Gateway to the Classics: The Golden Ladder Book by E. Hershey Sneath
 
The Golden Ladder Book by  E. Hershey Sneath

The Ant and the Cricket

A silly young cricket, accustomed to sing

Through the warm, sunny months of gay summer and spring,

Began to complain, when he found that at home

His cupboard was empty, and winter was come.

Not a crumb to be found

On the snow-covered ground;

Not a flower could he see,

Not a leaf on a tree.

"Oh, what will become," said the cricket, "of me?"


At last by starvation and famine made bold,

All dripping with wet and all trembling with cold,

Away he set off to a miserly ant,

To see if, to keep him alive, he would grant

Him shelter from rain,

A mouthful of grain;

He wished only to borrow;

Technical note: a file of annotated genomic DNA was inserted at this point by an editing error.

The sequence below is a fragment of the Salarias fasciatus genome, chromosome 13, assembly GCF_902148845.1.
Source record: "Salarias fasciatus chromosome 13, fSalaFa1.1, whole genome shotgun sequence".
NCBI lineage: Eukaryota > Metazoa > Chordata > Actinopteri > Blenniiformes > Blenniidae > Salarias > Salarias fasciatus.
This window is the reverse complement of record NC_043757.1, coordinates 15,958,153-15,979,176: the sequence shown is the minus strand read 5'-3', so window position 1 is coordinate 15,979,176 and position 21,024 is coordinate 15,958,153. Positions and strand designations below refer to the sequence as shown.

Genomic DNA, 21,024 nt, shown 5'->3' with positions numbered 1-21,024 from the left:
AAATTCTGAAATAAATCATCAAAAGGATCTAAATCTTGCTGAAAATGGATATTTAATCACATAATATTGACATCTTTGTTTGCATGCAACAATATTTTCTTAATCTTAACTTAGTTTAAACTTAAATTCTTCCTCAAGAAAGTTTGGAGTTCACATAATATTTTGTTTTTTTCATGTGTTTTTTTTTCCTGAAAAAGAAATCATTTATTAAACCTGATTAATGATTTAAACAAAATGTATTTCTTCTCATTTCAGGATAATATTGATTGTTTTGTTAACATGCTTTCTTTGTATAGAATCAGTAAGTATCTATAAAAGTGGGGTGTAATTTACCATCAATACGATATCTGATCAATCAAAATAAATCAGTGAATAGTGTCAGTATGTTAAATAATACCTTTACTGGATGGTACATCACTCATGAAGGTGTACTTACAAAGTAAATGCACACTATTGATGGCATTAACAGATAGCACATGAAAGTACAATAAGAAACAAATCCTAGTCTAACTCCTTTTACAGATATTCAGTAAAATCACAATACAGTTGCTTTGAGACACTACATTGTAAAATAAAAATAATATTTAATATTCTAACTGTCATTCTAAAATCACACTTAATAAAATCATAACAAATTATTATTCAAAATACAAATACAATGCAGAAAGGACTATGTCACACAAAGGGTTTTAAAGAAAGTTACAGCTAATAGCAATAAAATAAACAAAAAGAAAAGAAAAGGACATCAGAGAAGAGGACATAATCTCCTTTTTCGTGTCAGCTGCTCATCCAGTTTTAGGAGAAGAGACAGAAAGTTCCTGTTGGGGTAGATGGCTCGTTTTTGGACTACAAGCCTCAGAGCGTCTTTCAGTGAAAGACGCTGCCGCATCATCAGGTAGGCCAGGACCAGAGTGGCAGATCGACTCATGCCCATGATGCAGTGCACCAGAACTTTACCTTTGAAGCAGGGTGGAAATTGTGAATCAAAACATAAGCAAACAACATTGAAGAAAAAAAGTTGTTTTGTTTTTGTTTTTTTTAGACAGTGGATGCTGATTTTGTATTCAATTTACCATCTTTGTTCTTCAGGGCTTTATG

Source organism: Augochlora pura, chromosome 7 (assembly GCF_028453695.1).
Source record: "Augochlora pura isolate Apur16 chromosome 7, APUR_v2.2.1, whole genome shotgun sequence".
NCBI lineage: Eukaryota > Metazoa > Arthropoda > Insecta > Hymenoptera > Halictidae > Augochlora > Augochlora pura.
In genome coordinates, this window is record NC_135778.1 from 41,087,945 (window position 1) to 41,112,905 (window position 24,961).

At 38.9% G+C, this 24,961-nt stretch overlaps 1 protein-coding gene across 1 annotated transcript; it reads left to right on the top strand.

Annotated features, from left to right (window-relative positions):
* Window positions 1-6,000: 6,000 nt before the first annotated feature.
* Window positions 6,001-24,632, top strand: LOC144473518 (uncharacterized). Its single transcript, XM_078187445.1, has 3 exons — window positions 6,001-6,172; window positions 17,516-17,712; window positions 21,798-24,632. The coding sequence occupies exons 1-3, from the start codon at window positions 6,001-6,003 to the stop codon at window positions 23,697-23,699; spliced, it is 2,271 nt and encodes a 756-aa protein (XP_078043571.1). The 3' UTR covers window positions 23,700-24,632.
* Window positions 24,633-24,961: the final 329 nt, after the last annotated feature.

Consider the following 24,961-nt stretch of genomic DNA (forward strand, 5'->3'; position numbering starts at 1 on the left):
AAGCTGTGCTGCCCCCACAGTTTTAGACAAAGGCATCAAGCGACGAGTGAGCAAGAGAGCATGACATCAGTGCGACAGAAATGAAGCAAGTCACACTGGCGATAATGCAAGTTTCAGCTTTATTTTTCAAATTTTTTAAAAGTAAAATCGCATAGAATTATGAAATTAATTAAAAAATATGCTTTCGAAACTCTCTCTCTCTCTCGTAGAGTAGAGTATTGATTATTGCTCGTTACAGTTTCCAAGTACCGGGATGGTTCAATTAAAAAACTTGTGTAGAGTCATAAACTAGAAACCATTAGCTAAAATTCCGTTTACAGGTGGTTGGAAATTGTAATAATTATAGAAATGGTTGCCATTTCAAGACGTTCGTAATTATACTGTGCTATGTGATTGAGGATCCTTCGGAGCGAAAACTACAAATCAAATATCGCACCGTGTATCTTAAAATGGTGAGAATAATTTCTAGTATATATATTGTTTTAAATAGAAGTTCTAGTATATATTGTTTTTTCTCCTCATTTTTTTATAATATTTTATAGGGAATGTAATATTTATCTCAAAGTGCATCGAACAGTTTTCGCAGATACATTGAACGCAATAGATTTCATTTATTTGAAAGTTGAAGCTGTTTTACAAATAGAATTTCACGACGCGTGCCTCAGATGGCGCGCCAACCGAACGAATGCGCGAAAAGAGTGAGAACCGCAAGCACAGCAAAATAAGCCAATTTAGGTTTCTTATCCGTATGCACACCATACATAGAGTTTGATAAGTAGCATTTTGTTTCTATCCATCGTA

He'd repay it to-morrow;

If not, he must die of starvation and sorrow.


Said the ant to the cricket, "I'm your servant and friend,

But we ants never borrow, we ants never lend;

But tell me, dear sir, did you lay nothing by

When the weather was warm?" Said the cricket, "Not I.

My heart was so light

That I sang day and night,

For all nature looked gay."

"You sang, sir, you say?

Go, then," said the ant, "and dance winter away."


Thus ending, he hastily lifted the wicket

And out of the door turned the poor little cricket.

Though this is a fable, the moral is good:

If you live without work, you must live without food.


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